Sunday, May 25, 2014

The perils of "unknown unknowns"

Robert Shiller has long advocated the use of structured insurance and hedging instruments to mitigate long-term risks from climate change and natural disasters. He writes in a new Times article,
We need to worry about the potential for greater-than-expected disasters, especially those that concentrate their fury on specific places or circumstances, many of which we cannot now predict. That’s why global warming needs to be addressed by the private institutions of risk management, such as insurance and securitization. They have deep experience in smoothing out disasters’ effects by sharing them among large numbers of people. The people or entities that are hit hardest are helped by those less badly damaged.
But these institutions need ways to deal with such grand-scale issues. Governments should recognize that by giving these businesses a profit incentive to prepare for these unevenly distributed disasters. After all, fire insurance does no good unless you buy it before the house burns down. And you have to diversify your portfolio before the stock market crashes.
And about the prevailing state of the market for hedging against such disasters, he writes,
They tend to focus on relatively short-term risks, and don’t hedge against the increasing cost of disasters over distant future years. Yet if the problems of global warming become more serious, they will very likely be long-lasting, raising some complex, tough-to-quantify issues. Some kinds of crises, like hurricanes, may remain intermittent, but their tendency toward severity may build in a slow, hard-to-predict process and in complex geographical patterns.
I think Prof Shiller himself displays a market cognitive bias here - the assumption that markets can provide the risk mitigation solution for such complex risks. Consider this data snippet,
In the 1960s, 1970s, and 1980s, catastrophe loss costs in the US property casualty insurance industry were about 1% of written premiums. That jumped to approximately 3.5% in the 1990s and in the 2000-2010 period, and doubled to 7.2% from 2010-2013. This was due in large part to catastrophic weather from 2008-2012, including inland wind (tornadoes), hail, and coastal wind (hurricanes), which had become more difficult to predict and model.
I think it is impossible, even for sophisticated insurers and reinsurers, to model such Knightian uncertainties. This is all the more so with assuming long-term risks. Climate trajectories, especially at local levels, are subject to mutations (abrupt changes) which could render previous assumptions completely irrelevant. Once the risk materializes, its holders are left with no options, howsoever much they have hedged for it.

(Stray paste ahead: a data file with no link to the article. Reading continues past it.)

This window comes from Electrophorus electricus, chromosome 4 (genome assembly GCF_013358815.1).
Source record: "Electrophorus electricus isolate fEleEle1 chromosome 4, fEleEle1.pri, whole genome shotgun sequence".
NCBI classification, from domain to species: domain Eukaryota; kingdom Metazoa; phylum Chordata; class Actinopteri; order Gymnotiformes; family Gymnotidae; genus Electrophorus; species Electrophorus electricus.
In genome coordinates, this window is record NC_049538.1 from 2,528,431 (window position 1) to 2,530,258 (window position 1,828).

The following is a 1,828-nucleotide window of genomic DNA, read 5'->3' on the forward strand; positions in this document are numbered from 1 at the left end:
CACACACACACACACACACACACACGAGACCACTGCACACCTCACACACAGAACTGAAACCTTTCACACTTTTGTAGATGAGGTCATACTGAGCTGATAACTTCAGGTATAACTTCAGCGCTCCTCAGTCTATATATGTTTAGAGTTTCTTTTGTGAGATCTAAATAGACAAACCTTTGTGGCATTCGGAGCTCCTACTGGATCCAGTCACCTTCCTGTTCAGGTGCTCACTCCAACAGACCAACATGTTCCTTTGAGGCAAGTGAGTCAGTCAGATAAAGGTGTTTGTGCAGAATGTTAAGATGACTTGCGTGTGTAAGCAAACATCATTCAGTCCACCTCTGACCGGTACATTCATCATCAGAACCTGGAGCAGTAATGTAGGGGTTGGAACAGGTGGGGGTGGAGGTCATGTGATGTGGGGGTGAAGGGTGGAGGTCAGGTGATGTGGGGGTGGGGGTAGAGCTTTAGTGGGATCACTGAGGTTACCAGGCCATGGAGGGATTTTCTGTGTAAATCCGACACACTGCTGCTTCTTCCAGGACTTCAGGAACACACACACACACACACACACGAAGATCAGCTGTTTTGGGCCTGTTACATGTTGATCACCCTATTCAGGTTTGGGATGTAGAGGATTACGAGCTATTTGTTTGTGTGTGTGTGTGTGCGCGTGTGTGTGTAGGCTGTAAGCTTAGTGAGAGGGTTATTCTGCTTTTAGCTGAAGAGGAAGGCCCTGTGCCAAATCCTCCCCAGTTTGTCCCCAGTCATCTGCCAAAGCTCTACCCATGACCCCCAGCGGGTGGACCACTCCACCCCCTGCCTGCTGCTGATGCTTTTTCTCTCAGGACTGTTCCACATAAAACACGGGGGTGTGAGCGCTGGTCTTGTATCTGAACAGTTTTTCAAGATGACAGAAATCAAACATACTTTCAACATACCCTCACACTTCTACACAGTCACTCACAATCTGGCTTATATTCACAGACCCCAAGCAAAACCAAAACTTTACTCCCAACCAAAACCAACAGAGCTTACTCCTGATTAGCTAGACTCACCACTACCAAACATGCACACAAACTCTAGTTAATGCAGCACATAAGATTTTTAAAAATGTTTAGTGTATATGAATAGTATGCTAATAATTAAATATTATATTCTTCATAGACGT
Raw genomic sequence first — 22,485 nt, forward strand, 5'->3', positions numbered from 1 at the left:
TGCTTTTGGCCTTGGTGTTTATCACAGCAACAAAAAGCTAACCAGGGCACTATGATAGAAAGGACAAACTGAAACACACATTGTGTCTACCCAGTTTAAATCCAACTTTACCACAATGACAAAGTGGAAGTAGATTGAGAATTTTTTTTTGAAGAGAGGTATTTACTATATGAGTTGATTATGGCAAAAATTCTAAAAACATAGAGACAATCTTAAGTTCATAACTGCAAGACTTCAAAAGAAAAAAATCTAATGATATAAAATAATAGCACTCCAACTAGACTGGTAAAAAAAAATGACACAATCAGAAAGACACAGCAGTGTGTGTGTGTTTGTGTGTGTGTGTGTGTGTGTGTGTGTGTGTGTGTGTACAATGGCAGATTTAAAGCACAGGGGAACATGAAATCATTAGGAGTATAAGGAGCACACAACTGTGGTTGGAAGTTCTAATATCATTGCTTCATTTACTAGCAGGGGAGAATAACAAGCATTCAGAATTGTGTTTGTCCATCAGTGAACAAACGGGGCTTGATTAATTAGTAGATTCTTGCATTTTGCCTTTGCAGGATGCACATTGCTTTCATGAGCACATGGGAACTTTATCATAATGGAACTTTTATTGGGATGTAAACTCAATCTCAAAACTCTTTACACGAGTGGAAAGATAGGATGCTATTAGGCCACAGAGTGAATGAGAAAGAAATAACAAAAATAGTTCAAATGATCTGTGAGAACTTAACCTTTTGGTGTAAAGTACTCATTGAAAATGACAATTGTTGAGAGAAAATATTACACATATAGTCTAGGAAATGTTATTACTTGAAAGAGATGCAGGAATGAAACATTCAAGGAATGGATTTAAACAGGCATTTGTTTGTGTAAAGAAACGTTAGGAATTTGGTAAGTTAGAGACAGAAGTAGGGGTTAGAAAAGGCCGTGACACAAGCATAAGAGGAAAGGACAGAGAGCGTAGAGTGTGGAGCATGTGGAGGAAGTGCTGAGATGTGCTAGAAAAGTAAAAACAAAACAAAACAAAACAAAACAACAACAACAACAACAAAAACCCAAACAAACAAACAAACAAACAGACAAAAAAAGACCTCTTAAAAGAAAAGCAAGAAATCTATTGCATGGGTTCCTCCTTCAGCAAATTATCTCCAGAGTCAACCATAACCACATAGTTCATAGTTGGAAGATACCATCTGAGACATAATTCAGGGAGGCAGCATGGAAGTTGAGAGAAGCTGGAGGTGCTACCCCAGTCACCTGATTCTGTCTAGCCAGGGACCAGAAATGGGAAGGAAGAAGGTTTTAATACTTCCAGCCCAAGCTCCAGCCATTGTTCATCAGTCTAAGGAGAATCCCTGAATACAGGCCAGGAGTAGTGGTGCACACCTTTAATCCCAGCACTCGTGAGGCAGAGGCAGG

Since the holders of such insurance are citizens, governments would then be forced to step in.  The too-big-to-fail associated with large insurers (who are most likely to be counter-parties to such risks) would anyways make bailouts inevitable. Insurers and reinsurers who have internalized this belief would therefore be less than rigorous with their under-writing standards. This moral hazard at the insurer's end is mirrored at the buyer's end. The availability of insurance whose price is presumably less than the true cost of the risk assumed would encourage people to build on vulnerable areas and so on. The systemic incentive distortions would be considerable.

This is not to suggest that markets have no role to play in mitigating such risks. Far from it. Insurance products can be used to mitigate several risks, especially shorter-term natural disasters. And there is an active market in such products.

But when faced with "unknown unknowns", there are limits to how much smart we (or us collectively, in the form of markets) can be. In some ways, the belief that such uncertainties can be hedged is similar to the classic belief in "free lunch". In fact, the insurance industry itself, in the words of a leading insurance industry think tank Geneva Association, has described such risks as "uninsurable".

Such uncertainties are best hedged by plain-simple regulations - identification of vulnerable areas, with specific risk probabilities, and rules that limit construction and economic activities. The costs of any disasters that go beyond these (ie one which hit even ex-ante less vulnerable areas) are best covered through some form of direct public payouts (even with its moral hazard) than through the market mechanism.

Some times the transaction costs and incentive distortions associated with risk diversification become too high that it more than offsets the benefits from diversification. And long-term climate risk mitigation may be one such case. 

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